INFO [2019-12-17 22:17:01] [username] Description: b'Someone said cloud? \xf0\x9f\xa4\x94\xf0\x9f\xa4\xad\xf0\x9f\x98\x88 \xe2\x80\xa2\n\xe2\x80\xa2\n\xe2\x80\xa2\n\xe2\x80\xa2\n#bmw #bmwrepost #bmwm4 #bmwm4gts #f82 #bmwmrepost #bmwmsport #bmwmperformance #bmwmpower #bmwm4cs #austinyellow #davs0 #mpower_official #bmw_world_ua #bimmerworld #bmwfans #bmwfamily #bimmers #bmwpost #ultimatedrivingmachine #bmwgang #m3f80 #m5f90 #m4f82 #bmwmafia #bmwcrew #bmwlifestyle'
INFO [2019-12-17 22:17:34] [username] --> Image Liked!
INFO [2019-12-17 22:17:37] [username] --> Not commented
INFO [2019-12-17 22:17:38] [username] --> Not following
```

By default, InstaPy will like the first nine top posts in addition to your `amount`

value. In this case, that brings the total number of likes per tag to fourteen (nine top posts plus the five you specified in `amount`

).

Also note that InstaPy logs every action it takes. As you can see above, it mentions which post it liked as well as its link, description, location, and whether the bot commented on the post or followed the author.

You may have noticed that there are delays after almost every action. That’s by design. It prevents your profile from getting banned on Instagram.

Now, you probably don’t want your bot liking inappropriate posts. To prevent that from happening, you can use `set_dont_like()`

:

```
from instapy import InstaPy
session = InstaPy(username="<your_username>", password="<your_password>")
session.login()
session.like_by_tags(["bmw", "mercedes"], amount=5)
session.set_dont_like(["naked", "nsfw"])
```

With this change, posts that have the words `naked`

or `nsfw`

in their descriptions won’t be liked. You can flag any other words that you want your bot to avoid.

Next, you can tell the bot to not only like the posts but also to follow some of the authors of those posts. You can do that with `set_do_follow()`

:

```
from instapy import InstaPy
session = InstaPy(username="<your_username>", password="<your_password>")
session.login()
session.like_by_tags(["bmw", "mercedes"], amount=5)
session.set_dont_like(["naked", "nsfw"])
session.set_do_follow(True, percentage=50)
```

If you run the script now, then the bot will follow fifty percent of the users whose posts it liked. As usual, every action will be logged.

You can also leave some comments on the posts. There are two things that you need to do. First, enable commenting with `set_do_comment()`

:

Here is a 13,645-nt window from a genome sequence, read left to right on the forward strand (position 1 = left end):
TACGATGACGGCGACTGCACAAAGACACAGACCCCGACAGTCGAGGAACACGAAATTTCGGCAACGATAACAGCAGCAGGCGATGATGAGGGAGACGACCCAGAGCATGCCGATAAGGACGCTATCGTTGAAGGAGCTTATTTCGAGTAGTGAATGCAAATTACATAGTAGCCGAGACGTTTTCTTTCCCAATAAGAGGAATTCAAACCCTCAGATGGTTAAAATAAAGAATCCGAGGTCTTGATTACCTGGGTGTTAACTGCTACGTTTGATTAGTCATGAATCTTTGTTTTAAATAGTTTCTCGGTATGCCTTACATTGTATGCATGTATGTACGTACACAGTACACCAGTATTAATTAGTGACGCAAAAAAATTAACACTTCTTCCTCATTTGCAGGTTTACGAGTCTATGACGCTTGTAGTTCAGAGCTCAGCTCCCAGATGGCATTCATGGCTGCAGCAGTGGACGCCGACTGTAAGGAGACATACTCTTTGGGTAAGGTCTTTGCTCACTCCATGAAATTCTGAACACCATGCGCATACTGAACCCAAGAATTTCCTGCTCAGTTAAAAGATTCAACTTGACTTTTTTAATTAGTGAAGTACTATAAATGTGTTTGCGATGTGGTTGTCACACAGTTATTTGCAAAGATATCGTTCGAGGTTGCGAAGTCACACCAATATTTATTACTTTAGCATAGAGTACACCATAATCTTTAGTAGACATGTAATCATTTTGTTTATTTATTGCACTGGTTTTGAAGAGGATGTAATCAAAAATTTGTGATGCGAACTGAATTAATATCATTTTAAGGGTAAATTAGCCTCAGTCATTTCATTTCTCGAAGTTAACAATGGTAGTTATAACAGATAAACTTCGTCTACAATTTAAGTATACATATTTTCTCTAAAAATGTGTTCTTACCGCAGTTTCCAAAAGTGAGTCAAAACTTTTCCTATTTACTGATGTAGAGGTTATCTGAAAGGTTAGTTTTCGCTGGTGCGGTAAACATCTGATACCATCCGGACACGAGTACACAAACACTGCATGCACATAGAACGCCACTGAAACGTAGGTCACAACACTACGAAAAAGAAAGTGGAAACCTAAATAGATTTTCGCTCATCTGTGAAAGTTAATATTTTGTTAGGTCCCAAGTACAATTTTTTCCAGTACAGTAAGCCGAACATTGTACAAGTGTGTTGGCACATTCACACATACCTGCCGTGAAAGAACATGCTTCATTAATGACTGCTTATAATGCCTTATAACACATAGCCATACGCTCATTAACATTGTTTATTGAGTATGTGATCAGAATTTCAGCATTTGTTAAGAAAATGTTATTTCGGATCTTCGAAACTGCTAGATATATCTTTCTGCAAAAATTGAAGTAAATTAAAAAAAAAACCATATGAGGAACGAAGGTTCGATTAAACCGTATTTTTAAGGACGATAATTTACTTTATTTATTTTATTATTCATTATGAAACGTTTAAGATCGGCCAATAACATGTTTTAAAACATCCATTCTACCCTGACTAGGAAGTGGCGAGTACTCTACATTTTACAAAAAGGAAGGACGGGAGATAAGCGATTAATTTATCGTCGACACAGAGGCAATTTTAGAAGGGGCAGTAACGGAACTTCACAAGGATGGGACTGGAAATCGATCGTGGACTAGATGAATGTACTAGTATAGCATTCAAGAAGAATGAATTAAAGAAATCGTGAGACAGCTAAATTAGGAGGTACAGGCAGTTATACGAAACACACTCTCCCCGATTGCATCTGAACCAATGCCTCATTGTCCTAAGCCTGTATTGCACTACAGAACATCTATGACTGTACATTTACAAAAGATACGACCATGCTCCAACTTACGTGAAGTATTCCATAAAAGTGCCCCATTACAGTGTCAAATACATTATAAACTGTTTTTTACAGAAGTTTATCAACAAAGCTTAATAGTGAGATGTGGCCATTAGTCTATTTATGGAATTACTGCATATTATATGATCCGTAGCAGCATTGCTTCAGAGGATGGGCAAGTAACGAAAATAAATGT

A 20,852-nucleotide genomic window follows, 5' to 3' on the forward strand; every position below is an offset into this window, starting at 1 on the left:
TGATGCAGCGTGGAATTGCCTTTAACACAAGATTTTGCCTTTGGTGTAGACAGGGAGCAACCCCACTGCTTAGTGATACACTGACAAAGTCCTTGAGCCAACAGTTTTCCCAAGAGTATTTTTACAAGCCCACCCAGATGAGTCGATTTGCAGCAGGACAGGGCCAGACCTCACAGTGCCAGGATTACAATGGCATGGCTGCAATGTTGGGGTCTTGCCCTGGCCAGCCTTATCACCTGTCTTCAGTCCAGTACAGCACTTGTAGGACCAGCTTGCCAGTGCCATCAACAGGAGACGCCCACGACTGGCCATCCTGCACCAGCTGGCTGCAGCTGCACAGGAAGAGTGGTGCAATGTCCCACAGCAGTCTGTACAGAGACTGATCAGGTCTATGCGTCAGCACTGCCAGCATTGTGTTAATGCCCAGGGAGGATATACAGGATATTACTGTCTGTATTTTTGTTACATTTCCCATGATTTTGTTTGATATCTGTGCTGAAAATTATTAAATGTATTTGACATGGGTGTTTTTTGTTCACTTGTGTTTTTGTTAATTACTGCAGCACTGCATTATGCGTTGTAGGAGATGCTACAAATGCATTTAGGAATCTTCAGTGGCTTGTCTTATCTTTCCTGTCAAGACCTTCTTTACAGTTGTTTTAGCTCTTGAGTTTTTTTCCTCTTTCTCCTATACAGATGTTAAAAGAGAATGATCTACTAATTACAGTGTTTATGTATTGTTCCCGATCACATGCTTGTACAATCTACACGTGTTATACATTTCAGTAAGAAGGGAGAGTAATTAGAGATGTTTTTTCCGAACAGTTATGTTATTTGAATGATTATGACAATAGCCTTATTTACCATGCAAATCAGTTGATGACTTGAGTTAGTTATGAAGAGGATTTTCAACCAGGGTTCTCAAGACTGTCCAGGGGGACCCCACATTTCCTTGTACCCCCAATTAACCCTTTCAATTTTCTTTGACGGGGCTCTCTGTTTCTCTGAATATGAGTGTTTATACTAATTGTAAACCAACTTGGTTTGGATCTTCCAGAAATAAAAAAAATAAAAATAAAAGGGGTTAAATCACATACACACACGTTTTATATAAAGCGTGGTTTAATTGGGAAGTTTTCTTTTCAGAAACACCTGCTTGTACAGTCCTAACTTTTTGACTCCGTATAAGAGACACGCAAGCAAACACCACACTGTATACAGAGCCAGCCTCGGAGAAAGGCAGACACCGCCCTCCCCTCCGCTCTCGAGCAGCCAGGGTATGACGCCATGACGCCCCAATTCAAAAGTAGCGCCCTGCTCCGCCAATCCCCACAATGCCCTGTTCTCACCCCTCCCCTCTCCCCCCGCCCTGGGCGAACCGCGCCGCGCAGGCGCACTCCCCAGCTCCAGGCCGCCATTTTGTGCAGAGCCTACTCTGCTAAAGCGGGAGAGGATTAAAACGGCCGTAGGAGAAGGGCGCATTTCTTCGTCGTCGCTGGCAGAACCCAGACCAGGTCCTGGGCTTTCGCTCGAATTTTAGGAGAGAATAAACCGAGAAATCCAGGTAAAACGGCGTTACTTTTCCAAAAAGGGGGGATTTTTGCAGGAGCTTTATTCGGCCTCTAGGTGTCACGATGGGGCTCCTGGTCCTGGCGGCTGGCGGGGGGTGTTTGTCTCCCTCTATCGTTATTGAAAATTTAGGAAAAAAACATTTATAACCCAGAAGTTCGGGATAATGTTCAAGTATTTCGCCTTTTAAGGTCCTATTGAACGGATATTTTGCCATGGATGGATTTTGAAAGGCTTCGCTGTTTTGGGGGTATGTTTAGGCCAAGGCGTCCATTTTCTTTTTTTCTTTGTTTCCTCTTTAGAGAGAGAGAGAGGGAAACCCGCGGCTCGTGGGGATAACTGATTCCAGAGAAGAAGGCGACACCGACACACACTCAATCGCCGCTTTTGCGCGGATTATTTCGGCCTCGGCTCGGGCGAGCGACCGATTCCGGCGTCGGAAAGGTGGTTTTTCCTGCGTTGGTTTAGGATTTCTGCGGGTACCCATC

```
from instapy import InstaPy
session = InstaPy(username="<your_username>", password="<your_password>")
session.login()
session.like_by_tags(["bmw", "mercedes"], amount=5)
session.set_dont_like(["naked", "nsfw"])
session.set_do_follow(True, percentage=50)
session.set_do_comment(True, percentage=50)
```

Next, tell the bot what comments to leave with `set_comments()`

:

```
from instapy import InstaPy
session = InstaPy(username="<your_username>", password="<your_password>")
session.login()
session.like_by_tags(["bmw", "mercedes"], amount=5)
session.set_dont_like(["naked", "nsfw"])
session.set_do_follow(True, percentage=50)
session.set_do_comment(True, percentage=50)
session.set_comments(["Nice!", "Sweet!", "Beautiful :heart_eyes:"])
```

Run the script and the bot will leave one of those three comments on half the posts that it interacts with.

Now that you’re done with the basic settings, it’s a good idea to end the session with `end()`

:

```
from instapy import InstaPy
session = InstaPy(username="<your_username>", password="<your_password>")
session.login()
session.like_by_tags(["bmw", "mercedes"], amount=5)
session.set_dont_like(["naked", "nsfw"])
session.set_do_follow(True, percentage=50)
session.set_do_comment(True, percentage=50)
session.set_comments(["Nice!", "Sweet!", "Beautiful :heart_eyes:"])
session.end()
```

This will close the browser, save the logs, and prepare a report that you can see in the console output.

InstaPy is a sizable project that has a lot of thoroughly documented features. The good news is that if you’re feeling comfortable with the features you used above, then the rest should feel pretty similar. This section will outline some of the more useful features of InstaPy.

You can’t scrape Instagram all day, every day. The service will quickly notice that you’re running a bot and will ban some of its actions. That’s why it’s a good idea to set quotas on some of your bot’s actions. Take the following for example:

```
session.set_quota_supervisor(enabled=True, peak_comments_daily=240, peak_comments_hourly=21)
```

The bot will keep commenting until it reaches its hourly and daily limits. It will resume commenting after the quota period has passed.

This feature allows you to run your bot without the GUI of the browser. This is super useful if you want to deploy your bot to a server where you may not have or need the graphical interface. It’s also less CPU intensive, so it improves performance. You can use it like so:

```
session = InstaPy(username='test', password='test', headless_browser=True)
```

Note that you set this flag when you initialize the `InstaPy`

object.

Earlier you saw how to ignore posts that contain inappropriate words in their descriptions. What if the description is good but the image itself is inappropriate? You can integrate your InstaPy bot with ClarifAI, which offers image and video recognition services:

```
session.set_use_clarifai(enabled=True, api_key='<your_api_key>')
session.clarifai_check_img_for(['nsfw'])